Dear GCF Community,
We are proud to celebrate the past and present traditions and environmental leadership of Indigenous communities this Indigenous Peoples’ Day (October 9th, 2023). Recognizing the impacts of colonialism and systemic racism on Native Americans, this national holiday reframes how we understand American history to commemorate Native American history and culture.
As we reflect on ways to uplift Indigenous communities and honor those who came before us – acknowledging that GCF Eco-Hubs exist on Canarsie, Wappinger, and Munsee Lenape lands (learn about the Native land where you are with this interactive map) – we appreciate Indigenous ways of respecting, learning from, and stewarding nature, our shared home Mother Earth.
We pay tribute to historical tribal communities and current members of the Lenape Nation, as well as Indigenous leaders such as Shina Novalinga, a contemporary Indigenous activist, on GCF “Each One, Teach One” farm bed signs at each Eco-Hub. This project, inspired by an African proverb that originated during the height of slavery to share knowledge, highlights past and present social justice leaders and community figures (see the original virtual gallery here).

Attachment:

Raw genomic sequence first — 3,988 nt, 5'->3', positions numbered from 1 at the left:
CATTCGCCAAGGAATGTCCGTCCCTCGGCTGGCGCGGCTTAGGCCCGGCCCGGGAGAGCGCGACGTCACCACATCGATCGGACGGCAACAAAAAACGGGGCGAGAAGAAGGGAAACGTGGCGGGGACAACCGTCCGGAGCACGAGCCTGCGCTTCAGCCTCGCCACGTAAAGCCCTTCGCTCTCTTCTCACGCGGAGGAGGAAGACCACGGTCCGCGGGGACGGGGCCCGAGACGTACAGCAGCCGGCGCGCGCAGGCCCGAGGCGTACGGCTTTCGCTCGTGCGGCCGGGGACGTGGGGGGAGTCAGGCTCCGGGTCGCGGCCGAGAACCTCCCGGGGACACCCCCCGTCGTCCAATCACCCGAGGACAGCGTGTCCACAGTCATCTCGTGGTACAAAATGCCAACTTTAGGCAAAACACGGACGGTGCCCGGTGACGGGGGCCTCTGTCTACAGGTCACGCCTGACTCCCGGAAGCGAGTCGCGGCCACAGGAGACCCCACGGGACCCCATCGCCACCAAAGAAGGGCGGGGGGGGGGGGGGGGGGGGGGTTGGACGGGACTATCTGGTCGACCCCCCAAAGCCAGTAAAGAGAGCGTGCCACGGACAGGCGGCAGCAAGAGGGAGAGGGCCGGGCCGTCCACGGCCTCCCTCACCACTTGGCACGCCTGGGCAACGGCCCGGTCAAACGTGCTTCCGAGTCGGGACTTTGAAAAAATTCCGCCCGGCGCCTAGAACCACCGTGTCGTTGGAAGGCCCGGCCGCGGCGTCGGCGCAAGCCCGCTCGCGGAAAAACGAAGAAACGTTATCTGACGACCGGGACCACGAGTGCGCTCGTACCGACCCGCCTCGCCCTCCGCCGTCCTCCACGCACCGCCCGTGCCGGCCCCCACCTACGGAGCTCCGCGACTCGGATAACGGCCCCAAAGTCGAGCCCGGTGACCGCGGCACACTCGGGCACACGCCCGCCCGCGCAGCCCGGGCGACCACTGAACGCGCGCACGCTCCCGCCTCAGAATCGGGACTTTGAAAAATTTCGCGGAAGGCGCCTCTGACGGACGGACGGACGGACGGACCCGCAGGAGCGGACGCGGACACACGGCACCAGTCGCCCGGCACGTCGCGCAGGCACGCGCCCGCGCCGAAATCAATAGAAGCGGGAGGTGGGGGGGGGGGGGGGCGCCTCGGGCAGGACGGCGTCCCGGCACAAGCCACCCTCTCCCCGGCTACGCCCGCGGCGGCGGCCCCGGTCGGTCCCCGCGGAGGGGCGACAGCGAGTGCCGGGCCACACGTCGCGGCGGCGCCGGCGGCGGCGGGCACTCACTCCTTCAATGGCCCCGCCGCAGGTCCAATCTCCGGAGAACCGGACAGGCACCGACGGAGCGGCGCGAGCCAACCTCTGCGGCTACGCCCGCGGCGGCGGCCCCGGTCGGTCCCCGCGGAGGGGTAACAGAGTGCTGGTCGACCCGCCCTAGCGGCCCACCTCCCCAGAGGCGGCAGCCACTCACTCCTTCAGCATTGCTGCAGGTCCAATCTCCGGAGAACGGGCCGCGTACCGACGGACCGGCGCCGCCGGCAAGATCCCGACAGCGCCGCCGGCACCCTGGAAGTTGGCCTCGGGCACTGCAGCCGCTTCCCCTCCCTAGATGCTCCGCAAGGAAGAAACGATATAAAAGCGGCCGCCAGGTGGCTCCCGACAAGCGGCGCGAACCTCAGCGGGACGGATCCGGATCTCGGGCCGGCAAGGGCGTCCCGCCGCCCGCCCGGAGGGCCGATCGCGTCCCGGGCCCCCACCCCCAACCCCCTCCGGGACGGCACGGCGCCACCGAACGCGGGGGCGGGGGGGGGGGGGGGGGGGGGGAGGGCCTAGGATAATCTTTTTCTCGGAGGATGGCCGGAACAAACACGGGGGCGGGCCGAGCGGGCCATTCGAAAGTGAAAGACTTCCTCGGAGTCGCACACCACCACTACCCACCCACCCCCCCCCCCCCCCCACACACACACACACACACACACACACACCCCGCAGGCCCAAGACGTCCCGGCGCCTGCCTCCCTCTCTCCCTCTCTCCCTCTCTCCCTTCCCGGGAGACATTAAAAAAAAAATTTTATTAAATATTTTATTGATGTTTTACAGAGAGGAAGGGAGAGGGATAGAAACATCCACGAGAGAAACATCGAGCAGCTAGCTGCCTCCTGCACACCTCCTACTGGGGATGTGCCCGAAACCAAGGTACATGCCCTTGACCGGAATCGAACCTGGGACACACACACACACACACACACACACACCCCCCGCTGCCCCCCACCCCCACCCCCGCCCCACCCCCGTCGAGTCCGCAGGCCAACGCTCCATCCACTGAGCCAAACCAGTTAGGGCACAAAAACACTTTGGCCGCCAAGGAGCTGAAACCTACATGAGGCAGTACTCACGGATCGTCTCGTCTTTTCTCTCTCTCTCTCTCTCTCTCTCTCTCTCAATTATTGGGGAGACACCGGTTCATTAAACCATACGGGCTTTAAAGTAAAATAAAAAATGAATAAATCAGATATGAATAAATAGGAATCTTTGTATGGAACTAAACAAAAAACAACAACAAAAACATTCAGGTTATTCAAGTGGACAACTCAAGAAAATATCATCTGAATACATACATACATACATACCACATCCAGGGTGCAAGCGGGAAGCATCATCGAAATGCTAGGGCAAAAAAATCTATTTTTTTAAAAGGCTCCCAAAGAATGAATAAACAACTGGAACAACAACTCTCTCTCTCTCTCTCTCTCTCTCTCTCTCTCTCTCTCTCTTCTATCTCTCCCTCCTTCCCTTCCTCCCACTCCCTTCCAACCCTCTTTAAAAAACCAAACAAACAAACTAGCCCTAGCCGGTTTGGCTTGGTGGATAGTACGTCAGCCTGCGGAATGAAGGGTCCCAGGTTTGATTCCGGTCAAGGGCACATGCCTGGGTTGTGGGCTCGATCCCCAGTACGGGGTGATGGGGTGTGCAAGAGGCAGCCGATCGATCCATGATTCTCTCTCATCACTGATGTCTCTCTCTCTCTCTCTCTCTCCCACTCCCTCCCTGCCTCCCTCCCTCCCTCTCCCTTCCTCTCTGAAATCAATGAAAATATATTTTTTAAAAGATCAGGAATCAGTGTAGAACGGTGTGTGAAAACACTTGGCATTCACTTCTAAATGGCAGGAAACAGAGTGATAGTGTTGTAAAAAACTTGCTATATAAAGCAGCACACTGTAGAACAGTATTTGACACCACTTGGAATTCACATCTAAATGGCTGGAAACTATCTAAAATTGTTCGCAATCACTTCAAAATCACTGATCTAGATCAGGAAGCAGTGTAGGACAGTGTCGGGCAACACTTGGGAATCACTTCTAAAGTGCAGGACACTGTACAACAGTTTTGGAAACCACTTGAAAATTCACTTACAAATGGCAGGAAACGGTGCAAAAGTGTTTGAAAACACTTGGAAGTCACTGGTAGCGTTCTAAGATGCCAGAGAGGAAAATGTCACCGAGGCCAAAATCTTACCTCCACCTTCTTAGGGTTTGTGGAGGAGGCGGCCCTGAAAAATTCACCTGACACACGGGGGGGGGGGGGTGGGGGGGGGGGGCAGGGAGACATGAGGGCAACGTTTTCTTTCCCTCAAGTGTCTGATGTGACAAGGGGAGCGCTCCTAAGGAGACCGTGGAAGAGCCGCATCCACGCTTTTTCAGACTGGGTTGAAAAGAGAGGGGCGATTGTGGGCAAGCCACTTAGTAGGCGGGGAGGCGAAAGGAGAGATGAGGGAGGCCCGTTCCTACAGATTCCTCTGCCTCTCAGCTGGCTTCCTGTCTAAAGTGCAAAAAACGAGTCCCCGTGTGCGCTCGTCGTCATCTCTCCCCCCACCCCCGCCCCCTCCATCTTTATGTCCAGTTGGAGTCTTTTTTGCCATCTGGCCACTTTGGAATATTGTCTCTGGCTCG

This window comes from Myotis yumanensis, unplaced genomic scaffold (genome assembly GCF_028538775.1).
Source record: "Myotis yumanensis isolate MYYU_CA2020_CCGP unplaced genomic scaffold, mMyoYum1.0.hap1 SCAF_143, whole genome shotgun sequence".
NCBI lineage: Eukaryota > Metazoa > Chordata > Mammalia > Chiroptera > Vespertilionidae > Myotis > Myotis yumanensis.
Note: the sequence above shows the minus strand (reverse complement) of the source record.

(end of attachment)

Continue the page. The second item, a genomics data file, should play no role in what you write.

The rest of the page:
GCF Eco-Hub “Each One, Teach One” sign featuring the Lenape Nation
Indigenous American agriculture practices such as the Three Sisters companion planting method of growing corn, beans, and squash close together in an arrangement that allows them to be mutually beneficial and enables a more abundant, nutritious harvest than when grown apart is also connected to Indigenous stories imparting lessons about balance, adaptability, cooperation, support, and sharing one’s gifts so everyone can thrive – a value echoed in GCF’s mission.
A GCF Astoria Houses Eco-Hub “Each One, Teach One” sign featuring Shina Novalinga, a contemporary Inuit Indigenous activist, at a farm bed utilizing a version of the ‘Three Sisters’ planting method.
The Three Sisters planting technique is modeled at GCF Eco-Hubs and is just one example of Indigenous wisdom tied to sustainability, and the parallels between ecological and social healing and communal prosperity. We can learn so much from Indigenous peoples’ deeply connected and reciprocal relationship to our environment – starting with framing our work as a partnership with both nature and our community members, something that is critical to our collective goal of building a more environmentally just and equitable society.
In service and solidarity,
The GCF team